The first singles I ever bought were "Return to Sender" by Elvis Presley and "Scarlett O'Hara" by Jet Harris and Tony Meehan. My very first album - shared with my brothers - was "With The Beatles" (1963). We listened to it over and over again and I can still sing all the songs it included... from "It Won't Be Long" to "Money (What I Want)".
But as I advanced through my teenage years my tastes veered towards singer songwriters. I discovered Bob Dylan and later Leonard Cohen, Joni Mitchell, Judy Collins, Donovan, Gordon Lightfoot and Joan Baez. I played their records on a new record player that I paid for with the proceeds of a holiday job - working on a local turkey farm. That's also how I bought my first guitar.
The songs were poetic - with the accompanying music there just to lift the song - to give it a setting. The lyrics were everything. But I was open-minded and I continued to enjoy progressive rock music.
At fifteen I was attending concerts - either in Hull or the Yorkshire coastal resorts of Bridlington and Hornsea. I saw Jethro Tull, Mott the Hoople, Roxy Music, The Who, The Strawbs, Pink Floyd, The Nice, Yes, Ten Years After, Wishbone Ash and many more but in my memory and in my heart there was one rock band that stood out from all the rest and I must have seen them a dozen times. They were called Free.
There was a raw, bluesy simplicity about that band. On drums there was Simon Kirke, on bass Andy Fraser, Paul Kossoff was the lead guitarist and the singer was a Yorkshire lad - Paul Rodgers. They were jigsaw pieces that came together perfectly.
They weren't really about singles, they were about live performances and albums but they had a big hit single in 1970 - "All Right Now" which they played at The Isle of Wight Festival that year. It is still aired regularly on several British radio stations.
Tragically Paul Kossoff died at the age of twenty five. He just couldn't drag himself away from drugs. Andy Fraser died from natural causes in California four years ago but Paul Rodgers and Simon Kirke are still alive and well in their seventieth years. Rock and roll survivors. Free.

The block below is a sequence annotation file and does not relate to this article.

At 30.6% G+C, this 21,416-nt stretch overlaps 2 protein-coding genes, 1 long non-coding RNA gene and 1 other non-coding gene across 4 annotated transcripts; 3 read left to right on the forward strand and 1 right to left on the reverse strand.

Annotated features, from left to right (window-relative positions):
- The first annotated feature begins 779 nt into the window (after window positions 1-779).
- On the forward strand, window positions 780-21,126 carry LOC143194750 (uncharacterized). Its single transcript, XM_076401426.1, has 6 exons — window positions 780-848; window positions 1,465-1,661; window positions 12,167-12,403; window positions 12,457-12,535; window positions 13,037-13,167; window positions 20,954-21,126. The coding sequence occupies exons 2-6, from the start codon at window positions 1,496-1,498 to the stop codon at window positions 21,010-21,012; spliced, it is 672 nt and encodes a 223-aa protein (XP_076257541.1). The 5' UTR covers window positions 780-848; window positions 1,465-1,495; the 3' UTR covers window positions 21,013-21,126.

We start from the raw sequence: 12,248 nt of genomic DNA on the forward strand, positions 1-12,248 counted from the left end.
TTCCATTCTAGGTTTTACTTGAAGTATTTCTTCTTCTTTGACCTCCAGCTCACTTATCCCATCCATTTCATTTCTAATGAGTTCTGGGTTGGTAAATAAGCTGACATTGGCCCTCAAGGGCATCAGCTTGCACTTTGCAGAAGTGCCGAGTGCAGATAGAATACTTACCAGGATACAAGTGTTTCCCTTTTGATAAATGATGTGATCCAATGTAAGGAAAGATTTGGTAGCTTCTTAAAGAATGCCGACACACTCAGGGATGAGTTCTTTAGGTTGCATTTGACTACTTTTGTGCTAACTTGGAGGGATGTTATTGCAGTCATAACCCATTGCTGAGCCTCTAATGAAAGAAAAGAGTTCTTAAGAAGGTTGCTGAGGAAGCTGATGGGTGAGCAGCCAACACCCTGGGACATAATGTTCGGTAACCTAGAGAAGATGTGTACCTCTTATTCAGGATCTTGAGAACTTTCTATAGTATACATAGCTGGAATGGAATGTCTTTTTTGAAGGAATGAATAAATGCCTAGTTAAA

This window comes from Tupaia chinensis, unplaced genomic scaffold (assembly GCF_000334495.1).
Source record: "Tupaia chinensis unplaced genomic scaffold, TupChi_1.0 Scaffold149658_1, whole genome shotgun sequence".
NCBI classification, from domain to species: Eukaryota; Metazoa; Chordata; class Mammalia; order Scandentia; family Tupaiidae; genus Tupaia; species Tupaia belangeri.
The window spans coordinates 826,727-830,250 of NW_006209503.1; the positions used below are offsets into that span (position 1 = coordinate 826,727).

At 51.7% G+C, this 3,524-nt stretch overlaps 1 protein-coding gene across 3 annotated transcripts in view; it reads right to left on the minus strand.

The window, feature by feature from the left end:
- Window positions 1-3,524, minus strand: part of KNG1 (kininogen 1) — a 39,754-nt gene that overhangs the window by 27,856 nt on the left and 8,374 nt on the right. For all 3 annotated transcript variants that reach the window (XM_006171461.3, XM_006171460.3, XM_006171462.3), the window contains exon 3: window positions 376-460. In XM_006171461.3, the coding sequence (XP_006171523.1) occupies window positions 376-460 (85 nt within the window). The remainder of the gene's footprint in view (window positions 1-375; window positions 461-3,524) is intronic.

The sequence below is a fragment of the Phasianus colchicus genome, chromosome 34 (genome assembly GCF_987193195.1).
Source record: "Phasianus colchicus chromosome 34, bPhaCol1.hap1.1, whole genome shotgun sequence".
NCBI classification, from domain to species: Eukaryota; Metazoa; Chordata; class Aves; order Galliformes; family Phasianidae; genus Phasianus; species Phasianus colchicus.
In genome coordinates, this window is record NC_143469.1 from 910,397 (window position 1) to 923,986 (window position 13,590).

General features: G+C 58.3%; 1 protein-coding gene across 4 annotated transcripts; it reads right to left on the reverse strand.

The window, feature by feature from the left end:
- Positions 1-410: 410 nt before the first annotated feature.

I look back on my teenage years and the mad passion I had for music back then and I often wish I could recapture that all-consuming fervent interest but as life has proceeded the music has skulked away. Sad to say it doesn't thrill me like it used to so maybe it's not "all right now"...
I remember listening to Radio Luxembourg on my transistor radio when I lived in Germany from the age of 10-14. My family often went camping in places like Spain and Italy and teens from many countries would gather in the evening to listen to the RL music on someones radio. Many good memories. Funnily enough, I saw Gordon Lightfoot a couple of years ago at Royal Albert Hall when I was over for a visit. Still the laid-back musician. Still puts on a good show. You might enjoy this recent article: https://www.rollingstone.com/music/music-features/gordon-lightfoot-interview-80-years-strong-tour-844868/ReplyDelete
Thanks for the link Mary. I will check it out later as I am just about to go off to work.Delete
Music was a backdrop to my history but never that important a one.....ReplyDelete
I guess film is the medium I most associate with
I thought that you would have been a Bay City Rollers fan - complete with a tartan scarf.Delete
Music made my life bearable and at some points, actually saved me. We were lucky to grow up in a time when the music was so amazing.ReplyDelete
Some of those music makers , they seemed to know exactly what was inside me. The late sixties and the early seventies were the best of times for music but perhaps I am biased.Delete
Music was almost all that mattered to me for years, too, during my teens mainly. It can still do a lot for my mood, and there are songs I loved back then and still love, songs I can not resist to sing along with or get up and dance, and there are songs that never fail moving me to tears.ReplyDelete
Between my sister and our two best friends (also sisters) who lived next door, we put together all our pocket money for records and music magazines. Smash Hits, Melody Maker and Sound Express were our bibles - we did not only know the bands and their songs, we would even know who handed out the cheese sandwich to the guest base player at the the recording studio for a certain track!
Then, attention shifted to other things, especially when school ended and life in the working world began in earnest. That is a natural process, I suppose, for most of us.
Live in concert I saw The Simple Minds, Depeche Mode, The Stray Cats, Fad Gadget (terrible!) and a handful of others. Never the huge shows as the money simply wasn't there.
Thanks for revealing this about yourself Meike. I would never have guessed that you were also heavily into music when you were young.Delete
Get out your guitar and join an ensemble.ReplyDelete
You can play the bongos.Delete
Interesting reflections, YP. I remember that song well. Our son used to listen to the radio and keep track of the top hits on paper as well. But his interest has broadened and refined since then and is a huge part of his life. I did the same as a child but in the 80s and 90s with growing children and terrible music (don't anyone who loved that music shoot me, please!,) I lost interest. The 70s music is still my favourite, although sometimes I laugh at how naive I was about the lyrics to some songs. There is some very good music being made today by young artists, in my opinion.ReplyDelete